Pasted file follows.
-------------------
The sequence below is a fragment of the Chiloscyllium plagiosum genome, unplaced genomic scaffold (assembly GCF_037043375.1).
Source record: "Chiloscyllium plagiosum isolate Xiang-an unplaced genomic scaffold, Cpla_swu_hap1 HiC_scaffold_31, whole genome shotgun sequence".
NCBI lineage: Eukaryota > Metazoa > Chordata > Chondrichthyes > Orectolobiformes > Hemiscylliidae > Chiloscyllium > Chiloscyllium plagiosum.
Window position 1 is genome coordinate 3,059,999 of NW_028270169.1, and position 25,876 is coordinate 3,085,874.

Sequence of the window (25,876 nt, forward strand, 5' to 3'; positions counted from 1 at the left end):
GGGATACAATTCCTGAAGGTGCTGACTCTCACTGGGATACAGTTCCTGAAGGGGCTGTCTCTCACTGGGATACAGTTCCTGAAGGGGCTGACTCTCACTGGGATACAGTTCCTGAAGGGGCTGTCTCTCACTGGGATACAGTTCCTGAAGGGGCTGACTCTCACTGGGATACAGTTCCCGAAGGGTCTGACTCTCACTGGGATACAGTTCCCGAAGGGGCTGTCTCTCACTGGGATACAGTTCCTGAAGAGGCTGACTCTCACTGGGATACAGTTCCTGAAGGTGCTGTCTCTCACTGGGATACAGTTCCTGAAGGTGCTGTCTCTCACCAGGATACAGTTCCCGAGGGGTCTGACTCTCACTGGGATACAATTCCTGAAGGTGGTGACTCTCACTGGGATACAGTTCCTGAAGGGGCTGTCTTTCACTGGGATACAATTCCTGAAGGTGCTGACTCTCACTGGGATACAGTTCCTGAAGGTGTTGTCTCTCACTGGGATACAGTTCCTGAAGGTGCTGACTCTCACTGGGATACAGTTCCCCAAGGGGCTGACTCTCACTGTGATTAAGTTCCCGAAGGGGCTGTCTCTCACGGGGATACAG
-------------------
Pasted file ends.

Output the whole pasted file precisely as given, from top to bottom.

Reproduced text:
The sequence below is a fragment of the Chiloscyllium plagiosum genome, unplaced genomic scaffold (assembly GCF_037043375.1).
Source record: "Chiloscyllium plagiosum isolate Xiang-an unplaced genomic scaffold, Cpla_swu_hap1 HiC_scaffold_31, whole genome shotgun sequence".
NCBI lineage: Eukaryota > Metazoa > Chordata > Chondrichthyes > Orectolobiformes > Hemiscylliidae > Chiloscyllium > Chiloscyllium plagiosum.
Window position 1 is genome coordinate 3,059,999 of NW_028270169.1, and position 25,876 is coordinate 3,085,874.

Sequence of the window (25,876 nt, forward strand, 5' to 3'; positions counted from 1 at the left end):
GGGATACAATTCCTGAAGGTGCTGACTCTCACTGGGATACAGTTCCTGAAGGGGCTGTCTCTCACTGGGATACAGTTCCTGAAGGGGCTGACTCTCACTGGGATACAGTTCCTGAAGGGGCTGTCTCTCACTGGGATACAGTTCCTGAAGGGGCTGACTCTCACTGGGATACAGTTCCCGAAGGGTCTGACTCTCACTGGGATACAGTTCCCGAAGGGGCTGTCTCTCACTGGGATACAGTTCCTGAAGAGGCTGACTCTCACTGGGATACAGTTCCTGAAGGTGCTGTCTCTCACTGGGATACAGTTCCTGAAGGTGCTGTCTCTCACCAGGATACAGTTCCCGAGGGGTCTGACTCTCACTGGGATACAATTCCTGAAGGTGGTGACTCTCACTGGGATACAGTTCCTGAAGGGGCTGTCTTTCACTGGGATACAATTCCTGAAGGTGCTGACTCTCACTGGGATACAGTTCCTGAAGGTGTTGTCTCTCACTGGGATACAGTTCCTGAAGGTGCTGACTCTCACTGGGATACAGTTCCCCAAGGGGCTGACTCTCACTGTGATTAAGTTCCCGAAGGGGCTGTCTCTCACGGGGATACAG